TACLOBAN, PHILIPPINES: When a newspaper for Filipino workers in New Zealand told readers how to donate to the typhoon relief effort in their homeland, it mentioned agencies like the Red Cross but not a list of government bank accounts that the Philippine Embassy had sent over.
“I’m not going to mince words,” said Mel Fernandez, the editorial adviser for the Filipino Migrant News. “We would like every cent to reach those poor people there rather than getting waylaid.”
Corruption is a concern after any major natural disaster, as millions of dollars in cash and goods rush in from around the world. But those worries are especially acute in the Philippines, where graft has been a part of life for decades.
The government of President Benigno Aquino III, who has made fighting corruption a priority, is promising full transparency in reconstruction spending in areas devastated by Typhoon Haiyan, known in the Philippines as Yolanda. It announced Monday that it has established a website called the Foreign Aid Transparency Hub where funds given by foreign donors can be tracked.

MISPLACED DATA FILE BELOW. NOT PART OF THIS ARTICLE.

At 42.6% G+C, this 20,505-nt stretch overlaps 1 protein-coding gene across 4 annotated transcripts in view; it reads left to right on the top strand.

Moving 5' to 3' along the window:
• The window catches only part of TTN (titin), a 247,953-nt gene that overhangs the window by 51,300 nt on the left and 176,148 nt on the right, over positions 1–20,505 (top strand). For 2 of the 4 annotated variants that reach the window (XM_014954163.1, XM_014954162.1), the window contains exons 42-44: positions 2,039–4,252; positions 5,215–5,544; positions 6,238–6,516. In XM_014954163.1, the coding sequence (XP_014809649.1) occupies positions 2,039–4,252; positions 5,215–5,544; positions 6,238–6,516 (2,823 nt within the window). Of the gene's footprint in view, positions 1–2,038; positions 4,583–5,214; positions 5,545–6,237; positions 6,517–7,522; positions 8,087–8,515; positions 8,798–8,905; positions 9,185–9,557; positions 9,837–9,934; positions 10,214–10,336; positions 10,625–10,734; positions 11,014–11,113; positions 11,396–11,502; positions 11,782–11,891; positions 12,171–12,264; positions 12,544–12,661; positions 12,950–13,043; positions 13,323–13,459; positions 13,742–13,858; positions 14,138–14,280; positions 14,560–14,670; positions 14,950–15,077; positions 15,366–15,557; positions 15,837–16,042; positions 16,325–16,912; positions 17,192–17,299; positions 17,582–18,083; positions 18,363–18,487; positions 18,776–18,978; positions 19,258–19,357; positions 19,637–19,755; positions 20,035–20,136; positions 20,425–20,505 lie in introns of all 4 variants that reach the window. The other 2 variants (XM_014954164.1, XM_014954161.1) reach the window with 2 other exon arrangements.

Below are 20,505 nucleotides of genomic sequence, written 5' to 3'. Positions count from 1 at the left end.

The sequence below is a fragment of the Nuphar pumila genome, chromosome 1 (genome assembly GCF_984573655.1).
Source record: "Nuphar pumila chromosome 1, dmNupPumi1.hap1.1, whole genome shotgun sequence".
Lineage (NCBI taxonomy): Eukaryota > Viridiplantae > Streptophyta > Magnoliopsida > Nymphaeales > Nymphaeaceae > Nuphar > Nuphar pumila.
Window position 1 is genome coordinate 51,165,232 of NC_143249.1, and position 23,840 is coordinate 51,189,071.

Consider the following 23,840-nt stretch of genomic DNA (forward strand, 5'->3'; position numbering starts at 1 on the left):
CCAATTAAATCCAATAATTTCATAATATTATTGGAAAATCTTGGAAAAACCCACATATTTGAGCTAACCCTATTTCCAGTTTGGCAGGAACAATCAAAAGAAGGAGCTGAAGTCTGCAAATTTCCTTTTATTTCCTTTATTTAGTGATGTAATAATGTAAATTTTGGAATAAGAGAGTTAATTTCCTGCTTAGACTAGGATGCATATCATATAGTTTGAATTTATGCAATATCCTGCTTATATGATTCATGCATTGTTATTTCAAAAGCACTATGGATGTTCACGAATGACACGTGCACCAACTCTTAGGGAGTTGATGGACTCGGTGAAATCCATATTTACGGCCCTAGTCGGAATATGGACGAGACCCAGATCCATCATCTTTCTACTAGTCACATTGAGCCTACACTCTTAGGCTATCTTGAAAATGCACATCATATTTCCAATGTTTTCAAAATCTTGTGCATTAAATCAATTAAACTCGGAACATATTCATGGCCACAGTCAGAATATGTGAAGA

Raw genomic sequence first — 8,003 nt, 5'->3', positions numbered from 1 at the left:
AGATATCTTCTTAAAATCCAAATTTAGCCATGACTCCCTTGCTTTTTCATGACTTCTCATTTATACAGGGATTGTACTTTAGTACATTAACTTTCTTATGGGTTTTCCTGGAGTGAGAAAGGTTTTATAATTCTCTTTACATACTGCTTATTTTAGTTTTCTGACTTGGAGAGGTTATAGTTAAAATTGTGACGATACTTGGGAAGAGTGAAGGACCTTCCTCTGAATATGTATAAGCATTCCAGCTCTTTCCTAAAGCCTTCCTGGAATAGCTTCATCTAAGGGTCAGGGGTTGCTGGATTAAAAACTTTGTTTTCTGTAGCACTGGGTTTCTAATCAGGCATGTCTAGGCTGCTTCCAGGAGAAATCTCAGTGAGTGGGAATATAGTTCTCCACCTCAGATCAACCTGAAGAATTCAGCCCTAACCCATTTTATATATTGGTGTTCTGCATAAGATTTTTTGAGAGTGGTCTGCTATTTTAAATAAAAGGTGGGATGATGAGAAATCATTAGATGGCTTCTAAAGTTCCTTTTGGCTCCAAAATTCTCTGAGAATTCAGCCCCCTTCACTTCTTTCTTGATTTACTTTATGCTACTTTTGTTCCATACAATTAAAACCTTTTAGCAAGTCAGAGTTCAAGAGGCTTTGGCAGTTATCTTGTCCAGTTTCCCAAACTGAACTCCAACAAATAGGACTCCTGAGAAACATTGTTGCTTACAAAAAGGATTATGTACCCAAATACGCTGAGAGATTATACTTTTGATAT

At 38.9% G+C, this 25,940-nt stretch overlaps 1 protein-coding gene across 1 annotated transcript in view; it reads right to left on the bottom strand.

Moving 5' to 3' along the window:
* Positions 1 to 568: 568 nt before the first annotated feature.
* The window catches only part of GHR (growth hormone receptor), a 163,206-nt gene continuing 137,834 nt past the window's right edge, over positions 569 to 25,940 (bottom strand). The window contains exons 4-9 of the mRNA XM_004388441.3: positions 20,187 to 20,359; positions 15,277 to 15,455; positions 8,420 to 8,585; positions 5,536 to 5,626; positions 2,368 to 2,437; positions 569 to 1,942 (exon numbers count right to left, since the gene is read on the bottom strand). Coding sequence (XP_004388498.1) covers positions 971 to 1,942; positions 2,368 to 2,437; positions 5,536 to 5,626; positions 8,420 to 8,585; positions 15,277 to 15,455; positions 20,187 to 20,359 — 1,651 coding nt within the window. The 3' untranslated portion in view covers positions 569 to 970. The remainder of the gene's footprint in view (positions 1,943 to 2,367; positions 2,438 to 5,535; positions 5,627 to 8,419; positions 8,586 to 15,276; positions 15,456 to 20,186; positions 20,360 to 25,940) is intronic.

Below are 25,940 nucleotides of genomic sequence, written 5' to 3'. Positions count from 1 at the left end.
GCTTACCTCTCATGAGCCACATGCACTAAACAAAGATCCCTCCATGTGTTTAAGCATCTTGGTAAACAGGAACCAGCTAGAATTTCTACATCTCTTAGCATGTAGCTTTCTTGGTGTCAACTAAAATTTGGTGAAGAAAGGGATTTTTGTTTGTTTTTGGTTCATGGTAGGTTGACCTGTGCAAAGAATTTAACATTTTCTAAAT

“There’s an urgent call now for us to monitor the movement of foreign aid funds for Yolanda so they will go exactly where they’re supposed to: to the survivors of the typhoon,” Undersecretary of Budget and Management and Chief Information Officer Richard Moya said in a statement.
More than $270 million in foreign aid has been donated to help the victims of the Nov. 8 typhoon, which killed at least 3,976 people and left nearly 1,600 missing, according to government figures updated Monday. More than 4 million people have been displaced and need food, shelter and water. The typhoon also wrecked livelihoods on a massive scale, destroying crops, livestock, coconut plantations and fishing boats.
Several battered communities appeared to be shifting from survival mode to one of early recovery Monday. Markets were reopening, though with very limited wares. Some gasoline stations were pumping and residents were repairing damaged homes or making temporary shelters.
“The darkest night is over but it’s not yet 100 percent,” regional military commander Lt. Gen. Roy Deveraturda said.